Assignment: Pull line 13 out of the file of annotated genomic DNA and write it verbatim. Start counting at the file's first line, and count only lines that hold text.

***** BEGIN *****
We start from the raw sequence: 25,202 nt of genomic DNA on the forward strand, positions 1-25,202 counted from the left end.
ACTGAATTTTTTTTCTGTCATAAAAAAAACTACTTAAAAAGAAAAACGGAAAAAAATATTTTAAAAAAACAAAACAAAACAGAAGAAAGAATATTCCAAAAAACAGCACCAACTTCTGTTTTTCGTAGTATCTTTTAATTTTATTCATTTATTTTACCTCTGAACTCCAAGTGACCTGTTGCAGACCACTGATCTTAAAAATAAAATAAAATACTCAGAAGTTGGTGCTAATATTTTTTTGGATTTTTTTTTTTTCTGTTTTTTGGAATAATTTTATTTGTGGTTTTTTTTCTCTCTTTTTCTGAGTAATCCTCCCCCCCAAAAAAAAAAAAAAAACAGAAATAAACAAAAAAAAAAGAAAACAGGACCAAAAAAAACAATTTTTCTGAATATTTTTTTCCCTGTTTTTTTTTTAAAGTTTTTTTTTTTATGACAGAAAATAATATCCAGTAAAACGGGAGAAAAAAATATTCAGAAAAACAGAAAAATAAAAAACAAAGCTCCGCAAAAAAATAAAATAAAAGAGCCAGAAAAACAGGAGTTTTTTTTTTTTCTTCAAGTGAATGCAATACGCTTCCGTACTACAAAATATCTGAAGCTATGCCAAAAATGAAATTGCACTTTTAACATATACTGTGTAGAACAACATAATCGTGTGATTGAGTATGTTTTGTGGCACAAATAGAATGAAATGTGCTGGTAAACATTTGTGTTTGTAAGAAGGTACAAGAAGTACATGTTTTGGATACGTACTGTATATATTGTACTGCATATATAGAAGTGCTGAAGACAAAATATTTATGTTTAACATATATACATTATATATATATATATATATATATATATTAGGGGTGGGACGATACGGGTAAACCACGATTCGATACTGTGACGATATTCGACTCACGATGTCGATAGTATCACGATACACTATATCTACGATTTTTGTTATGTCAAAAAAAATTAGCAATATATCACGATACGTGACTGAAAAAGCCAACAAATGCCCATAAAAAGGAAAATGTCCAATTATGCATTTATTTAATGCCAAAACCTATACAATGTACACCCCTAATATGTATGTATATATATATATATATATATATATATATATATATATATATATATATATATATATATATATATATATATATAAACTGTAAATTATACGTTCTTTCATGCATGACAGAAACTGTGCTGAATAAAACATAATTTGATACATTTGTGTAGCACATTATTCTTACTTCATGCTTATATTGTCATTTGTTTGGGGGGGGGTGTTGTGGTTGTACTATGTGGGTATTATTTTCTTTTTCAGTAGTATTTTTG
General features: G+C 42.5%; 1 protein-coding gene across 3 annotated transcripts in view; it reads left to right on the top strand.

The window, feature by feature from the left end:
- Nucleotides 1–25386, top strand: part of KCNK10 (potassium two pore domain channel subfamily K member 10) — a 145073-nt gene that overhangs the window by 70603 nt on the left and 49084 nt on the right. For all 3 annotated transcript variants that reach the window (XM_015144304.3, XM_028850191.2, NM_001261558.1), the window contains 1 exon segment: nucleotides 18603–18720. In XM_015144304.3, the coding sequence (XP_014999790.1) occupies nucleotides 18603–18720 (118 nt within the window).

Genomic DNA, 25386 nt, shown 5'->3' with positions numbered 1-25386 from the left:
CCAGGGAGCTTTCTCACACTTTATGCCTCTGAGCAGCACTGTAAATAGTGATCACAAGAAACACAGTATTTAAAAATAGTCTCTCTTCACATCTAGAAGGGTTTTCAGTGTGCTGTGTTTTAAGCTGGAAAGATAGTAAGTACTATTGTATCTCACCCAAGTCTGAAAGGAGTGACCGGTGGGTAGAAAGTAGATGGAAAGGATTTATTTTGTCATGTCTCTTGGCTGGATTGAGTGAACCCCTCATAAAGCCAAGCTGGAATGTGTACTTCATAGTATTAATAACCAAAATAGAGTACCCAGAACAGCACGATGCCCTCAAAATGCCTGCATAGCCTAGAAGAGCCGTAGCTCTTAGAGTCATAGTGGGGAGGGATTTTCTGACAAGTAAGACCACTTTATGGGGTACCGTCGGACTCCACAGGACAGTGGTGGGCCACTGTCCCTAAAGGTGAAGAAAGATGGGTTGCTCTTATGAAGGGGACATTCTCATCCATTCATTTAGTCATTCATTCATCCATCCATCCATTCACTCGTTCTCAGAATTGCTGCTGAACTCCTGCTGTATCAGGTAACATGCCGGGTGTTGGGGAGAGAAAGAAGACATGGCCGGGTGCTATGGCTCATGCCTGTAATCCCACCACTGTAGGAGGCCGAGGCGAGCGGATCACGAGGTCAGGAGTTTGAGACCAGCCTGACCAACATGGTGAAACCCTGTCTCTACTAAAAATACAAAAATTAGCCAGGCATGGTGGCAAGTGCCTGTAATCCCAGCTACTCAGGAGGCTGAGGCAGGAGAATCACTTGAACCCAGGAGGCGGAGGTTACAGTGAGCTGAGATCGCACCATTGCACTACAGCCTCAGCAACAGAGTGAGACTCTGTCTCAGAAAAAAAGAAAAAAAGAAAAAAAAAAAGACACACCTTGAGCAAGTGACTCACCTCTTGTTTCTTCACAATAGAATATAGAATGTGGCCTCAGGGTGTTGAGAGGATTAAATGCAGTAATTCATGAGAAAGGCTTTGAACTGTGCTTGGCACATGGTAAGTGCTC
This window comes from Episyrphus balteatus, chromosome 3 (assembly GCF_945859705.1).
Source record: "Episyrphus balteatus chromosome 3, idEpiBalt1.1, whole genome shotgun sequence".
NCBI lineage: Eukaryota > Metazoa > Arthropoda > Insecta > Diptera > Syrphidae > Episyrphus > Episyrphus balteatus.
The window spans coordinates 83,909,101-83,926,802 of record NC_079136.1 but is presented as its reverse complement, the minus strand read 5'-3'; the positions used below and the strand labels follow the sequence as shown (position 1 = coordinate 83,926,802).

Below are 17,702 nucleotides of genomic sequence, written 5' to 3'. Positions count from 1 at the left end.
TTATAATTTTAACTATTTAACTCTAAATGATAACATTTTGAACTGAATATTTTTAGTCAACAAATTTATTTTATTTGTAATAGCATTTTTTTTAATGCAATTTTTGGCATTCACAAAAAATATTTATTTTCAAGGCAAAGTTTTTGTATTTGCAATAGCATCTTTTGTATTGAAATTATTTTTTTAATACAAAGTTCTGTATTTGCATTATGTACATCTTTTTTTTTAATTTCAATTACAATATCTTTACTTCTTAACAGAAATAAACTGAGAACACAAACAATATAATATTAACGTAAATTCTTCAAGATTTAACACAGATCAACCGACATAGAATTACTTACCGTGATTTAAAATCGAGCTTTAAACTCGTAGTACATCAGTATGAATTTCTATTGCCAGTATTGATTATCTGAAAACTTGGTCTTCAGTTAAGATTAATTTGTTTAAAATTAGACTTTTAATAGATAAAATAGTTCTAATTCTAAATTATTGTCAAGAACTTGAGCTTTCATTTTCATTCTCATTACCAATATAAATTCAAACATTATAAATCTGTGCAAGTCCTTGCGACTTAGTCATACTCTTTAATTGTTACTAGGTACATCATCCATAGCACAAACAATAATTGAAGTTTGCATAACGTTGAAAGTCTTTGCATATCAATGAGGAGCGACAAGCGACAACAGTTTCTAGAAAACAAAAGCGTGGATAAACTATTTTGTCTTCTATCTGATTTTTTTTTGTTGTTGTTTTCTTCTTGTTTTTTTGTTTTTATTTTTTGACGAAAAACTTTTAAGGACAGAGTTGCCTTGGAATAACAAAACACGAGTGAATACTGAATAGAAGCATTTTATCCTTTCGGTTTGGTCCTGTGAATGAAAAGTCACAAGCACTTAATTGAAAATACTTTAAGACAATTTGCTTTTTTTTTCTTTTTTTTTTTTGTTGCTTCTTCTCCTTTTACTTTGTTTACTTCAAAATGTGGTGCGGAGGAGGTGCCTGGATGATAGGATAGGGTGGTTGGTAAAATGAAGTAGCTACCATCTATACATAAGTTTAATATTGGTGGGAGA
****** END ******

TTATAATTTTAACTATTTAACTCTAAATGATAACATTTTGAACTGAATATTTTTAGTCAACAAATTTATTTTATTTGTAATAGCATTTTTTTTAATGCAATTTTTGGCATTCACAAAAAATATTTATTTTCAAGGCAAAGTTTTTGTATTTGCAATAGCATCTTTTGTATTGAAATTATTTTTTTAATACAAAGTTCTGTATTTGCATTATGTACATCTTTTTTTTTAATTTCAATTACAATATCTTTACTTCTTAACAGAAATAAACTGAGAACACAAACAATATAATATTAACGTAAATTCTTCAAGATTTAACACAGATCAACCGACATAGAATTACTTACCGTGATTTAAAATCGAGCTTTAAACTCGTAGTACATCAGTATGAATTTCTATTGCCAGTATTGATTATCTGAAAACTTGGTCTTCAGTTAAGATTAATTTGTTTAAAATTAGACTTTTAATAGATAAAATAGTTCTAATTCTAAATTATTGTCAAGAACTTGAGCTTTCATTTTCATTCTCATTACCAATATAAATTCAAACATTATAAATCTGTGCAAGTCCTTGCGACTTAGTCATACTCTTTAATTGTTACTAGGTACATCATCCATAGCACAAACAATAATTGAAGTTTGCATAACGTTGAAAGTCTTTGCATATCAATGAGGAGCGACAAGCGACAACAGTTTCTAGAAAACAAAAGCGTGGATAAACTATTTTGTCTTCTATCTGATTTTTTTTTGTTGTTGTTTTCTTCTTGTTTTTTTGTTTTTATTTTTTGACGAAAAACTTTTAAGGACAGAGTTGCCTTGGAATAACAAAACACGAGTGAATACTGAATAGAAGCATTTTATCCTTTCGGTTTGGTCCTGTGAATGAAAAGTCACAAGCACTTAATTGAAAATACTTTAAGACAATTTGCTTTTTTTTTCTTTTTTTTTTTTGTTGCTTCTTCTCCTTTTACTTTGTTTACTTCAAAATGTGGTGCGGAGGAGGTGCCTGGATGATAGGATAGGGTGGTTGGTAAAATGAAGTAGCTACCATCTATACATAAGTTTAATATTGGTGGGAGA